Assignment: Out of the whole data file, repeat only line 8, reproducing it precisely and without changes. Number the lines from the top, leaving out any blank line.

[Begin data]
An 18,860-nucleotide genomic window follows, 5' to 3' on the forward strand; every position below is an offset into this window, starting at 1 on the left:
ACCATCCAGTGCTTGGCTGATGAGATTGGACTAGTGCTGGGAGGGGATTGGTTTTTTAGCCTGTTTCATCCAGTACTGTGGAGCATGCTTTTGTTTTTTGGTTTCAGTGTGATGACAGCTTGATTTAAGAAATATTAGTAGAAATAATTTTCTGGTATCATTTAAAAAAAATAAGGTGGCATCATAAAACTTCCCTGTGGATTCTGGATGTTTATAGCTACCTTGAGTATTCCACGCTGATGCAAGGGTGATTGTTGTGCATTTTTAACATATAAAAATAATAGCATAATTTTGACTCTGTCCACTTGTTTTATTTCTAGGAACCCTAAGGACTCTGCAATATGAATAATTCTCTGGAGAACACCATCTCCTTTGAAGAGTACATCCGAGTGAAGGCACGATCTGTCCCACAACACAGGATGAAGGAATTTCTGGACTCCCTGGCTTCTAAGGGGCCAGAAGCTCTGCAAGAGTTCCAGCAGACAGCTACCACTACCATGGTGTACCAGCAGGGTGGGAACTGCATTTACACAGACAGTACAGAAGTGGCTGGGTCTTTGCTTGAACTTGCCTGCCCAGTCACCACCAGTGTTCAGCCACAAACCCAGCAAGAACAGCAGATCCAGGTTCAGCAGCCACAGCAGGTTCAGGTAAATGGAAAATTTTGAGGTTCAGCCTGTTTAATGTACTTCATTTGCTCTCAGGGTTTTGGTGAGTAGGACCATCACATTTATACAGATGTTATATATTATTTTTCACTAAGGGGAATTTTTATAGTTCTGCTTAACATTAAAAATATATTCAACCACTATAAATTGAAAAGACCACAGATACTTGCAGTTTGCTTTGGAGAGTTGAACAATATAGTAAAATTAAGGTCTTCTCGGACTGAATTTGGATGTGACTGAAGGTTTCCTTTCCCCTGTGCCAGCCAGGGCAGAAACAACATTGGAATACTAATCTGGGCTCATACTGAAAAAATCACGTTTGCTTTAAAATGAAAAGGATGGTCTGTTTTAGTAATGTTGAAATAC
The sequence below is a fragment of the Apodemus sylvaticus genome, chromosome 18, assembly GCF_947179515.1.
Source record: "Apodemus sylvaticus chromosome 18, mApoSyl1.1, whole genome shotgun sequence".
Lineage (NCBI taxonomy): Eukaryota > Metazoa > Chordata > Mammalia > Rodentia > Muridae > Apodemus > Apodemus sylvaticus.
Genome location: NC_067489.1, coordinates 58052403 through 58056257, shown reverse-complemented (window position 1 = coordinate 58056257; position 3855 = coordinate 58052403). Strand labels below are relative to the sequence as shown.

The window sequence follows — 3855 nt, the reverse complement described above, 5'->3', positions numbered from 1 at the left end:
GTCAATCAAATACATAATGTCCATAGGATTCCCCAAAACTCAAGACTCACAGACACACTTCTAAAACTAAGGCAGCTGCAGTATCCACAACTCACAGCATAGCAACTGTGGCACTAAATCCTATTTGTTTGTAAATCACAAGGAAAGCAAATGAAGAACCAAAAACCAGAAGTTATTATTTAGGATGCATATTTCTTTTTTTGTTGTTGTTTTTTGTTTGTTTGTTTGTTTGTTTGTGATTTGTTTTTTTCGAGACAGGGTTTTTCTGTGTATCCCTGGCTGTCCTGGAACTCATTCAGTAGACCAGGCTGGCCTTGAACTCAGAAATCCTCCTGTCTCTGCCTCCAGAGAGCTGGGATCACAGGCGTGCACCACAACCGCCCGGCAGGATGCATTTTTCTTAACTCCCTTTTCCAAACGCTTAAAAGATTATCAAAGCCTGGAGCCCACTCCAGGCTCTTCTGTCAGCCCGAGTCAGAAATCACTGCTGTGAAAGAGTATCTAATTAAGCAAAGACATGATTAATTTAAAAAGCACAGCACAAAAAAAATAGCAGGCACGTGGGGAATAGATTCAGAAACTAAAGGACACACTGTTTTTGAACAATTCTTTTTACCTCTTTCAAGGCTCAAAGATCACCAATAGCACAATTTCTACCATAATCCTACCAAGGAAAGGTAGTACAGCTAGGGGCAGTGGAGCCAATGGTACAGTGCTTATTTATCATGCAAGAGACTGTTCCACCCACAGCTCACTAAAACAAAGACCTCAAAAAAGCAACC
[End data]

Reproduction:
GTCAATCAAATACATAATGTCCATAGGATTCCCCAAAACTCAAGACTCACAGACACACTTCTAAAACTAAGGCAGCTGCAGTATCCACAACTCACAGCATAGCAACTGTGGCACTAAATCCTATTTGTTTGTAAATCACAAGGAAAGCAAATGAAGAACCAAAAACCAGAAGTTATTATTTAGGATGCATATTTCTTTTTTTGTTGTTGTTTTTTGTTTGTTTGTTTGTTTGTTTGTGATTTGTTTTTTTCGAGACAGGGTTTTTCTGTGTATCCCTGGCTGTCCTGGAACTCATTCAGTAGACCAGGCTGGCCTTGAACTCAGAAATCCTCCTGTCTCTGCCTCCAGAGAGCTGGGATCACAGGCGTGCACCACAACCGCCCGGCAGGATGCATTTTTCTTAACTCCCTTTTCCAAACGCTTAAAAGATTATCAAAGCCTGGAGCCCACTCCAGGCTCTTCTGTCAGCCCGAGTCAGAAATCACTGCTGTGAAAGAGTATCTAATTAAGCAAAGACATGATTAATTTAAAAAGCACAGCACAAAAAAAATAGCAGGCACGTGGGGAATAGATTCAGAAACTAAAGGACACACTGTTTTTGAACAATTCTTTTTACCTCTTTCAAGGCTCAAAGATCACCAATAGCACAATTTCTACCATAATCCTACCAAGGAAAGGTAGTACAGCTAGGGGCAGTGGAGCCAATGGTACAGTGCTTATTTATCATGCAAGAGACTGTTCCACCCACAGCTCACTAAAACAAAGACCTCAAAAAAGCAACC